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Geoff Glover

Associate Lecturer

Department of Business and Law

Geoff Glover


  • Chairman of the Enterprise M3's Local Economic Partnership's Global Competitiveness Through People Board.
  • Founding member of Business South and now Chair of the Business South HR Forum.
  • Reference partner for Enterprise Ireland on human resource start-up companies.
  • Southampton Fairness Commissioner.
  • An advisory board member of the Iventiv Board- a knowledge exchange company for Senior HR professionals in leading companies globally.
  • Geoff has been asked and has given presentations to audiences both nationally and internationally.

Geoff's highlight was joining the panel with a Swedish Government Minister, a leading member of the opposition and a Swedish Learning expert at Almedalsveckan on Gotland (an annual event when the Swedish political elite gather with interested citizens to discuss themes of importance to the country). His task was to discuss whether Sweden has what it needs in terms of competence to compete internationally. Geoff was honoured as a non-Swede to be involved on the panel.

Further information

Geoff has 32 years of industry experience, both nationally and internationally.

Prior to taking up lecturing in September 2014 Geoff was the head of human resources for the Ford Southampton assembly plant. In this role he oversaw the closure of the plant and the creation of two new Ford businesses in Southampton. He was responsible for developing a comprehensive social plan which helped to minimise and mitigate the impact of the plant closure.

Prior to returning to the UK in August 2012 Geoff lived in Sweden for six years, where he worked for the Volvo Car Corporation. He held the following global, vice president positions: learning and development, talent management and people and business strategy integration.

As vice-president of people and business strategy integration, Geoff was part of a small cross-functional team which developed the business plan for the “new Volvo”, which emerged after the purchase of the famous Swedish brand by a Chinese company. He took the lead on developing a new people strategy for the business. This strategy secured the support of the global operating leadership team and the board of the company. Additionally, in this position, Geoff developed the strategic approach to the transformation of the global HR function, necessary to support the new business direction and the new people strategy. He was also responsible for programme management of this HR change journey- one which involved structural, cultural and competence shifts.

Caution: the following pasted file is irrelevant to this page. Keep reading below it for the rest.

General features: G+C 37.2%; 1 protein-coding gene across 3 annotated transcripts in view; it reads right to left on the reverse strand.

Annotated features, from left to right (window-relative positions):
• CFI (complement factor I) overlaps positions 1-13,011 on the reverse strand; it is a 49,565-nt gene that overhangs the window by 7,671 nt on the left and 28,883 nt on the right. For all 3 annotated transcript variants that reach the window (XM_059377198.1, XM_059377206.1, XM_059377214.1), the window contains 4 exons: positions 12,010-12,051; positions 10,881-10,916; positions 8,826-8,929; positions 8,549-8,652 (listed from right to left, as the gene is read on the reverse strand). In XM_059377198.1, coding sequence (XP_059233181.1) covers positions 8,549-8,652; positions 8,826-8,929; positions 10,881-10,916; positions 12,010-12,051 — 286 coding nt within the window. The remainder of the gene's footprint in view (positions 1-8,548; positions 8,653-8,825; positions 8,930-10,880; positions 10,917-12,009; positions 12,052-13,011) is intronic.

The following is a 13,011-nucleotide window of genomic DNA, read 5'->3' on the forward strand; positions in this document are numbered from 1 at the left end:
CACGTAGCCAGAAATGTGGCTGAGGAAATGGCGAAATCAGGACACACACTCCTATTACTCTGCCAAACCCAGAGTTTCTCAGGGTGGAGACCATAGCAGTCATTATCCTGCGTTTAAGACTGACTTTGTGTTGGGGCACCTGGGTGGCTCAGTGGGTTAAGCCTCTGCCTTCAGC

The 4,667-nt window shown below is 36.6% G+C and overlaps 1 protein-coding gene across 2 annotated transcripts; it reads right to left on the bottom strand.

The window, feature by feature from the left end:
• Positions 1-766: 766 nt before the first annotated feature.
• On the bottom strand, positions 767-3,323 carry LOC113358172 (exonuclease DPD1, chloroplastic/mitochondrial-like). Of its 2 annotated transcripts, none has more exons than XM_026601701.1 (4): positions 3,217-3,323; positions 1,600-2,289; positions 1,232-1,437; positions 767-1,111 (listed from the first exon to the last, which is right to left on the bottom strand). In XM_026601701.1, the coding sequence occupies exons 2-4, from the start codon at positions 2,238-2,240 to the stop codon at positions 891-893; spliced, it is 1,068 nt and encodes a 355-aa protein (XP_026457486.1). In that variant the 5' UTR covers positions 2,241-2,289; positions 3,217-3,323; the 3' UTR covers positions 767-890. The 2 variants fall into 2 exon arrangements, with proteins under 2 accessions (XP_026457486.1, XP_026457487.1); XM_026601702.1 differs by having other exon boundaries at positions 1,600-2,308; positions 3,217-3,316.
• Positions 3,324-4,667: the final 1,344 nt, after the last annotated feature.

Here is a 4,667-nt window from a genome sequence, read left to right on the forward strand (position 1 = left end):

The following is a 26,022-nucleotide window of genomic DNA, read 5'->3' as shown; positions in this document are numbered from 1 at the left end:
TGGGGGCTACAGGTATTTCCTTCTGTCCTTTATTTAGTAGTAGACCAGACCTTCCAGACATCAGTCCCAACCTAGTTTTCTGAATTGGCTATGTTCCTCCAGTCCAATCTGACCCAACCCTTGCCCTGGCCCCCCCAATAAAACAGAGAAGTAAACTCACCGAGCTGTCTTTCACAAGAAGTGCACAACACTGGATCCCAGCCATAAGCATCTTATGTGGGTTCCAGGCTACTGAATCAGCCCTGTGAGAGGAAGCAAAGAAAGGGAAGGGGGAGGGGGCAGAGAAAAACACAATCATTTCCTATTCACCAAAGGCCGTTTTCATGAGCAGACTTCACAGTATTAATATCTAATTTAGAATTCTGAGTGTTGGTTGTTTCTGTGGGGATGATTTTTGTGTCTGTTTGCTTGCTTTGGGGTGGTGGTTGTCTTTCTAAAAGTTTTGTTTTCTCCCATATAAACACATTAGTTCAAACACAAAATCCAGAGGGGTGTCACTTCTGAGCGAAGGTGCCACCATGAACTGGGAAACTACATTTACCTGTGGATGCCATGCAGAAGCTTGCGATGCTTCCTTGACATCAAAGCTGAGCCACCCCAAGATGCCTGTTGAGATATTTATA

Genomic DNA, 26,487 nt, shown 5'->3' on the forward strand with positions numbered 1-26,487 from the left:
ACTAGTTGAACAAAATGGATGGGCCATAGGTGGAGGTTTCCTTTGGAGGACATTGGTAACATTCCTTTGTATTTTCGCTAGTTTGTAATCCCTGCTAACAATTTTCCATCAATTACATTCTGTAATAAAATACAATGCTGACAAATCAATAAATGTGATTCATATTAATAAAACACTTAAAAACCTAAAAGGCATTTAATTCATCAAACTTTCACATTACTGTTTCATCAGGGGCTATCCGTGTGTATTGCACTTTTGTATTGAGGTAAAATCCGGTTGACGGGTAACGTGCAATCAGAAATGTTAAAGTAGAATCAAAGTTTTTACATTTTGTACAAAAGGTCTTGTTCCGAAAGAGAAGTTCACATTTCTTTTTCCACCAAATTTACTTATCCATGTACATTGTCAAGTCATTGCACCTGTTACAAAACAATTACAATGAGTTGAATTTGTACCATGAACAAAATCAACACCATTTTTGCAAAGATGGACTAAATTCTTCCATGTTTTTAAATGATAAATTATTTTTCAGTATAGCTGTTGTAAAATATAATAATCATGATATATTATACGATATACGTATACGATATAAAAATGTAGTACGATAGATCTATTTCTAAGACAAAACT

Prior to this role Geoff was charged with establishing a new, global centre of expertise for talent management at Volvo Cars. His responsibilities included integrating the talent management activities within themselves and aligning talent management to the needs of the business. Developing strategies, frameworks, processes, products, services and tools to assist operating management to build the organisational capability needed to meet business commitments in the short, medium and long term.

His responsibilities included; workforce planning, employer branding/employer of choice, competence management, recruitment, competence development, leadership development, organisational development/change management, diversity, career and succession planning, work culture development, talent engagement and retention, non traditional partnerships and public funding.

During this time, Volvo was acquired by Chinese Company and Geoff gained a very good insight in to Chinese/European business similarities and differences. His team took the lead on the organisational development work to support the creation of a new, larger and stronger Volvo China, including the establishment of Chinese manufacturing facilities.

Prior to taking up this talent management role, Geoff was vice president, learning and development for the Volvo Car Corporation, from February 2007. He created a corporate learning and development business service centre from the functionally aligned training activities, which had previously existed in Volvo. As a result of this Volvo was able to realise "more for less" in terms of competence development activity and to assure the quality of learning outcomes on a corporate basis.

Prior to this, he had been working for Ford Motor Company in a number of different human resources positions both in England and overseas, interfacing with most of the company's business activities in the process.